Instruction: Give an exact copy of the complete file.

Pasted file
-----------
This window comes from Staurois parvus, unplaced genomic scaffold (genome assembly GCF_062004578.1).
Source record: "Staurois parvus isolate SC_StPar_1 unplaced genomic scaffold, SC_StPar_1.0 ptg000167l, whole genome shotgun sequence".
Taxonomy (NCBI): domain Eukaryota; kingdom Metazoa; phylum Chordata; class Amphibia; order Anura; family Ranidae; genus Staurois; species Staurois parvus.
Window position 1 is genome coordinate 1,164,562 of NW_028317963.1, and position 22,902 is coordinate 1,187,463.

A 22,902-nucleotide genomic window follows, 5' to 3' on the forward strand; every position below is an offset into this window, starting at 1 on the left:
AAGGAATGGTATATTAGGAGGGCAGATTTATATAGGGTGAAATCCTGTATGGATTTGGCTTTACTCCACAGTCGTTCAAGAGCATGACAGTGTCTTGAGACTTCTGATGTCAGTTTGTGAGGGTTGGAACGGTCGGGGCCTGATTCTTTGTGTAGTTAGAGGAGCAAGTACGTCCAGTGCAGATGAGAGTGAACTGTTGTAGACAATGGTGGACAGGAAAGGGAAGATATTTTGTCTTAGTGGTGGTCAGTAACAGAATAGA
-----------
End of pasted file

This window comes from Staurois parvus, unplaced genomic scaffold (genome assembly GCF_062004578.1).
Source record: "Staurois parvus isolate SC_StPar_1 unplaced genomic scaffold, SC_StPar_1.0 ptg000167l, whole genome shotgun sequence".
Taxonomy (NCBI): domain Eukaryota; kingdom Metazoa; phylum Chordata; class Amphibia; order Anura; family Ranidae; genus Staurois; species Staurois parvus.
Window position 1 is genome coordinate 1,164,562 of NW_028317963.1, and position 22,902 is coordinate 1,187,463.

A 22,902-nucleotide genomic window follows, 5' to 3' on the forward strand; every position below is an offset into this window, starting at 1 on the left:
AAGGAATGGTATATTAGGAGGGCAGATTTATATAGGGTGAAATCCTGTATGGATTTGGCTTTACTCCACAGTCGTTCAAGAGCATGACAGTGTCTTGAGACTTCTGATGTCAGTTTGTGAGGGTTGGAACGGTCGGGGCCTGATTCTTTGTGTAGTTAGAGGAGCAAGTACGTCCAGTGCAGATGAGAGTGAACTGTTGTAGACAATGGTGGACAGGAAAGGGAAGATATTTTGTCTTAGTGGTGGTCAGTAACAGAATAGA